Though Carreiro programmed the upcoming season, Cherkaoui has made small adjustments, including his creation of a new work in October. No layoffs have been planned. “We're starting homoeopathically, which is a good thing," he says. “I want to take my time to connect with the dancers, the staff."

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Irina Dvorovenko's latest role: Playing Elizaveta Grushinskaya in Grand Hotel at New York City Center. Photo by Joan Marcus, Courtesy New York City Center.

Whether playing a saucy soubrette or an imperious swan, Irina Dvorovenko was always a formidable presence on the American Ballet Theatre stage. Since her 2013 retirement at 39, after 16 seasons, she's been bringing that intensity to an acting career in roles ranging from, well, Russian ballerinas to the Soviet-era newcomer she plays in the FX spy series "The Americans."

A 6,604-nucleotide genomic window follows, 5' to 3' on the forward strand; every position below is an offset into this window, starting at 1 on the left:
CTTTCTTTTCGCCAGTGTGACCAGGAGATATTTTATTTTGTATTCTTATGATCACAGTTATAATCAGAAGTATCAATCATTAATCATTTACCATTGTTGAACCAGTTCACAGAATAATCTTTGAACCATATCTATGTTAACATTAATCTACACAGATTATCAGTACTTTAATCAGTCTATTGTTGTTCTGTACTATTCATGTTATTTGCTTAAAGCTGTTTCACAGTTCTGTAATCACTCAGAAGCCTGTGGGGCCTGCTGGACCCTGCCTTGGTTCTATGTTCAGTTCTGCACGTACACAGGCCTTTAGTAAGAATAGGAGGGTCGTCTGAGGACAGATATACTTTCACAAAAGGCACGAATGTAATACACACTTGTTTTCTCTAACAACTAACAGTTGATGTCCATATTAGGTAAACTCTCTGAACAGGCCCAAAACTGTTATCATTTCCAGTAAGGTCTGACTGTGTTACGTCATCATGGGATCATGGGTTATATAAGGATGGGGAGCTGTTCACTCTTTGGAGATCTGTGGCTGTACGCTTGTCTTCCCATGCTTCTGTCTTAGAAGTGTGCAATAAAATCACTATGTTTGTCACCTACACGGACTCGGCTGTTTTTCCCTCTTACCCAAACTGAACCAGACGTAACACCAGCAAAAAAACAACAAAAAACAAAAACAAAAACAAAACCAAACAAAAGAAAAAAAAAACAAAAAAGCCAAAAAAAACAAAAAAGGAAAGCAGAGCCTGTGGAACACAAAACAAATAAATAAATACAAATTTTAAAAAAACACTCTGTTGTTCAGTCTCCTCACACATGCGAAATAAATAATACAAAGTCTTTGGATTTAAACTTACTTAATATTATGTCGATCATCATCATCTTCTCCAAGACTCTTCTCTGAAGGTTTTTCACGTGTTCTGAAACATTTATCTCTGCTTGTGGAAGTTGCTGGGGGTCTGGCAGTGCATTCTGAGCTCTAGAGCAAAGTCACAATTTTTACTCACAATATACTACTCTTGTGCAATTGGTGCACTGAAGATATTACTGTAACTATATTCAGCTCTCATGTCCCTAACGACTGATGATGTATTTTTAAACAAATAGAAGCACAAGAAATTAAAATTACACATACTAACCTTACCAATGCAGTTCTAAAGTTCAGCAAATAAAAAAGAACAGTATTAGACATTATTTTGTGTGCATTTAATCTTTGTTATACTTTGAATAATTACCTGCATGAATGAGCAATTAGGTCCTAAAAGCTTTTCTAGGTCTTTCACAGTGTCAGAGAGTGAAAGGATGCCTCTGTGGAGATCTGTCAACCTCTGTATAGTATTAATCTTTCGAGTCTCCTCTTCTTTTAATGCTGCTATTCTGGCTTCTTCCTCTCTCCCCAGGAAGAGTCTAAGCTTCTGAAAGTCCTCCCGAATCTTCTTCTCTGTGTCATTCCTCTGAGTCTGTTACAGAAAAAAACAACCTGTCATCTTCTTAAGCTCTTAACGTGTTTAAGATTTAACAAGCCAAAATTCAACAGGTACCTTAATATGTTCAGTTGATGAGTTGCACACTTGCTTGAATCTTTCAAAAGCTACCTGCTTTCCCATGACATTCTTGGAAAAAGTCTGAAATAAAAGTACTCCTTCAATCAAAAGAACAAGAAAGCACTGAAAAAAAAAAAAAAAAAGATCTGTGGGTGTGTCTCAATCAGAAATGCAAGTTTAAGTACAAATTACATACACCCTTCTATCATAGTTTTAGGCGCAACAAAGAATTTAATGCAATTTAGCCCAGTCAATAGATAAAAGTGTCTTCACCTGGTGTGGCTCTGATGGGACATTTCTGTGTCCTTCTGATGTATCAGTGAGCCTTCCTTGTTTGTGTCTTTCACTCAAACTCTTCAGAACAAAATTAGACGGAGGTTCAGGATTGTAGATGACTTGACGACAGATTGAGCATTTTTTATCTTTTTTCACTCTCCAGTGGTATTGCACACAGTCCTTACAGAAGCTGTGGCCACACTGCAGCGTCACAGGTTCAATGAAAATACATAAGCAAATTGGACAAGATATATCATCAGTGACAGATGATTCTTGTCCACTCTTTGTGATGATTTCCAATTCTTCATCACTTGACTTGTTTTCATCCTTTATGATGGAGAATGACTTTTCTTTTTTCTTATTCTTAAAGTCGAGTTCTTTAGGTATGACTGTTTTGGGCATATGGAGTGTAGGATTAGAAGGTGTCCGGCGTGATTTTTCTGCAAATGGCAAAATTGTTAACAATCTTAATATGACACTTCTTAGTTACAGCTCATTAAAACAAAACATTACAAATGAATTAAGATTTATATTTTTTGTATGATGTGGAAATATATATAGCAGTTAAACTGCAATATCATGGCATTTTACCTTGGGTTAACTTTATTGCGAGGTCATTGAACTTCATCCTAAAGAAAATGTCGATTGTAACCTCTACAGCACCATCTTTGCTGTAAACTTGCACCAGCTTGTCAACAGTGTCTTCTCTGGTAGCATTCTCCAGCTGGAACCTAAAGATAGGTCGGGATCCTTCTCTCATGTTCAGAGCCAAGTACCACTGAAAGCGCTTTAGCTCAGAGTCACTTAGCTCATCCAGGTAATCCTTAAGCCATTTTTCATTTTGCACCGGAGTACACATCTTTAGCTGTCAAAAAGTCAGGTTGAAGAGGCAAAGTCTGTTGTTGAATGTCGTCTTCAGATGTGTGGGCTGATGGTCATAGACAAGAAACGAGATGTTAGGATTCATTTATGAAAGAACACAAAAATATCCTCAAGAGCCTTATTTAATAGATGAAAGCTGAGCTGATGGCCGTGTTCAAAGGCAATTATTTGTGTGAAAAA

We caught up with her after tech rehearsal for the Encores! presentation of the musical Grand Hotel, directed and choreographed by Josh Rhodes and running March 21–25 at New York City Center. It's another tempestuous ballerina role for Dvorovenko—Elizaveta Grushinskaya, on her seventh farewell tour, resentfully checks into the Berlin hostelry of the title with her entourage, only to fall for a handsome young baron and sing "Bonjour, Amour."

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Breaking Stereotypes
Photos via Instagram

When Andrew Montgomery first saw the Las Vegas hit Le Rêve - The Dream 10 years ago, he knew he had to be a part of the show one day. Eight years later, he auditioned, and made it to the last round of cuts. On his way home, still waiting to hear whether he'd been cast, he was in a motorcycle accident that ended up costing him half his leg.

But Montgomery's story doesn't end the way you might think. Today, he's a cast member of Le Rêve, where he does acrobatics and aerial work, swims (yes, the show takes places in and around a large pool) and dances, all with his prosthetic leg.

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Health & Body